First up is the on-CPU setup. Given a plane in the 4-vector form of [a, b, c, d] (i.e. ax + by + cz +d = 0)

  1. Project the plane into post-projection space. To transform a plane using the 4×4 transformation matrix T, you multiply the 4-vector plane representation by the matrix Transpose(Inverse(T)). I decided to do the plane clipping in post-projection space because the clipping against the frustum is easier there (as it’s a box instead of a sideways headless pyramid).
  2. Get the vertices of the intersection between the frustum and the plane.
    • This intersection is the intersection of three planes: The two planes making up the frustum side, and the plane being rendered. However, since the planes of the frustum are axis-aligned planes in post-projection space, this can be simplified by substituting in the two known components (from the frustum planes) for that edge and solving for the third variable. For instance given the upper-left corner (x = -1, y = -1), z = -(a*x + b*y + d)/c.
    • Once you have the third component, check to make sure that it is within the valid half-cube range (Note: in Direct3D, visible post-perspective space is within the half-cube where x is in [-1, 1], y is in [-1, 1] and z is in [0, 1]). If it IS in range, add it to the list of edge points.
    • There can be at most six points generated by this set of checks (giving one polygonal edge per frustum plane. 6 edges = 6 points, see?)
  3. Ensure a clockwise winding order for the points. I used the gift-wrap sort of method, starting at the point nearest the screen, do a 2D check (ignore Z) to find the “most clockwise” point along the way (i.e. the point at which, given the line between the current point and the next point, all vertices are to the right of that line).
  4. This is the complicated part. We need to get the number of points to exactly 4 (as what the shader is expecting is a quad)
    • Given 3 points, duplicate the one nearest the camera.
    • Given 5 points:
      • Find the diagonal edge that crosses from one side to an adjacent side (i.e crosses from the top side to the right side, as opposed to left to right)
      • Look at the intersection between that diagonal line and the two sides that it currently doesn’t touch.
      • Choose the side that has the intersection point nearest the screen, and extend the corresponding point along the diagonal to the intersection point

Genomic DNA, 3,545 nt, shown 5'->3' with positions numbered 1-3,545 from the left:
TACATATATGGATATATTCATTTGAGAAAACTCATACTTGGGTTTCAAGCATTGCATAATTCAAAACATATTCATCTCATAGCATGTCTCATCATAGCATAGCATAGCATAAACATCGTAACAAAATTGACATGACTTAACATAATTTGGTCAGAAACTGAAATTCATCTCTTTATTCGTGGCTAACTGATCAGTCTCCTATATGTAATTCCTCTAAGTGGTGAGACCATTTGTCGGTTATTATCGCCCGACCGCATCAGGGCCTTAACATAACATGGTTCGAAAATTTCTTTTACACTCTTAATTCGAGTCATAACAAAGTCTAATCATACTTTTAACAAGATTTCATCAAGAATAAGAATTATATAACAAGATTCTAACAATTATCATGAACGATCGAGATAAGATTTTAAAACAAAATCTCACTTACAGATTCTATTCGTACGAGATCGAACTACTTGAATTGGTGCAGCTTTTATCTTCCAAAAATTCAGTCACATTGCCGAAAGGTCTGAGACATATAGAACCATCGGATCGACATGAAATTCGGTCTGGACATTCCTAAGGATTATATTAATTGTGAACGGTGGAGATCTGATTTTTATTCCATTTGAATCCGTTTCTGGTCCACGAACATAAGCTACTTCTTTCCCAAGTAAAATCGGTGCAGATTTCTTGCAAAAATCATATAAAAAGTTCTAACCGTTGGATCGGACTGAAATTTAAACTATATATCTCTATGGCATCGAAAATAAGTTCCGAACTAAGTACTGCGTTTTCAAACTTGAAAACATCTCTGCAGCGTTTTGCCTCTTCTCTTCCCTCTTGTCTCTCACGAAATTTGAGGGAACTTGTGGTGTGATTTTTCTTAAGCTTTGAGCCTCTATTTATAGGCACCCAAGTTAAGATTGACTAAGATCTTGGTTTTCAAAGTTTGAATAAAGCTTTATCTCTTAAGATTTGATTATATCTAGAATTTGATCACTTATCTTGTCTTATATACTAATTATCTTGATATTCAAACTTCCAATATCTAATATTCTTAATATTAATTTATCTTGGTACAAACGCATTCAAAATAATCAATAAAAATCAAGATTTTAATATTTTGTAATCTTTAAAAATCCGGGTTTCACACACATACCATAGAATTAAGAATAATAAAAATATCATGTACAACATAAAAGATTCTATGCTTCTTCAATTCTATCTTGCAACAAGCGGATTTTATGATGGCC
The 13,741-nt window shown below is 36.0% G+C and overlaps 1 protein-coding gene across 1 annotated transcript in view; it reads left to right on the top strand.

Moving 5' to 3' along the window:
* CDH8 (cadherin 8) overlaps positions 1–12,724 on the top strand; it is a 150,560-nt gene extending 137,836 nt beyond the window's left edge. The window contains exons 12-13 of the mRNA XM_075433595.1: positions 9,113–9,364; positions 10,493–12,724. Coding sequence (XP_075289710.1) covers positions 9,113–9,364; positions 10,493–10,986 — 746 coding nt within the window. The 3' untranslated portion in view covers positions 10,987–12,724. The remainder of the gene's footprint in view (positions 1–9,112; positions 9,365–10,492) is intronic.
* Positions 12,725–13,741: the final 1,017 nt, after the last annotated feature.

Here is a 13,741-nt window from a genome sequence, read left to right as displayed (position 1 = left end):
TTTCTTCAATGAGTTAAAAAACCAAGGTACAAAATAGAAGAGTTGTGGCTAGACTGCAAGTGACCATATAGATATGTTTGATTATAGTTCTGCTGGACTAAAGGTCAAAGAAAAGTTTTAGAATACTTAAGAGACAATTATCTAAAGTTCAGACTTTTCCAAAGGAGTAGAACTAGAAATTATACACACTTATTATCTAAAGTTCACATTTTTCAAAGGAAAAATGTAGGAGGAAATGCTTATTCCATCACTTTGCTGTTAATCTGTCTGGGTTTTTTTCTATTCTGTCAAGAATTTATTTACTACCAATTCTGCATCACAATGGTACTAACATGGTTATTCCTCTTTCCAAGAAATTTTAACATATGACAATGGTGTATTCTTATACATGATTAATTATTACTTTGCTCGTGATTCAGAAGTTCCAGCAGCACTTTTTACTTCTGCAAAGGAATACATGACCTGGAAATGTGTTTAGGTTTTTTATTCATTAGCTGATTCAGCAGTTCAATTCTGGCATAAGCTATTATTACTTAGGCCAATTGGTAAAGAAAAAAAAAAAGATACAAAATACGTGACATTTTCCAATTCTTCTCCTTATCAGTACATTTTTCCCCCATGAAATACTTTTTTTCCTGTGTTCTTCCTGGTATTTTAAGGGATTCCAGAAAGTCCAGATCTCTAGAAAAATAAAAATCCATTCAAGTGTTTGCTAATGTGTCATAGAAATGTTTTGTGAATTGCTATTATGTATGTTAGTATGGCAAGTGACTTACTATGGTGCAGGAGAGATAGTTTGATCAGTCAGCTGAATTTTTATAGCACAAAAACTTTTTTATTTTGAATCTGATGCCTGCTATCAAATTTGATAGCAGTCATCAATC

• At that point, along the edge where that intersection was, there are now three collinear points. Remove the one in the middle, which brings the total down to four points
    • Given 6 points:
      • There are two diagonals that cross from one side to an adjacent one, so we’ll pick the one that represents the far plane intersection (the z coordinate of both of the points on this diagonal will be 1).
      • That diagonal gets extended to both of the sides that it doesn’t touch, similar to the 5-point case. Except that it extends both directions instead of just the one.
      • Remove the two redundant vertices
  5. Send the 4 points to GPU (I pass them in in the world matrix slot, since they’re 4 float4 values).

Okay, that was the worst of it. Now there’s the GPU-side bits:

  1. The mesh input is a grid of u,v coordinates ranging from 0 to 1. Linearly interpolate between the four post-projective planar intersection points passed in from the CPU using the u,v values. worldSpace = lerp(lerp(inMatrix[0], inMatrix[1], in.u), lerp(inMatrix[3], inMatrix[2], in.u), in.v) The 3 and 2 are in that order because the vertices are given in clockwise order.
  2. Using the inverse viewproj matrix, project these points back into worldspace.
  3. The worldspace x and z can be used as texture coordinates (scaled, if you want. I use them verbatim right now).
  4. Reproject the worldspace coordinates back into projected space. This is necessary because the linearly interpolated points are not perspective-correct (causing the texture mapping to totally flip out. It was like a bad flashback to the original Playstation. I do not wish that upon others).

Math-heavy? Yep.
Poorly explained in this post? Probably.
Able to be cleared up by questions in the comments section? You betcha.

Hope this has been informative (though it’s more of a dry read than I would have liked).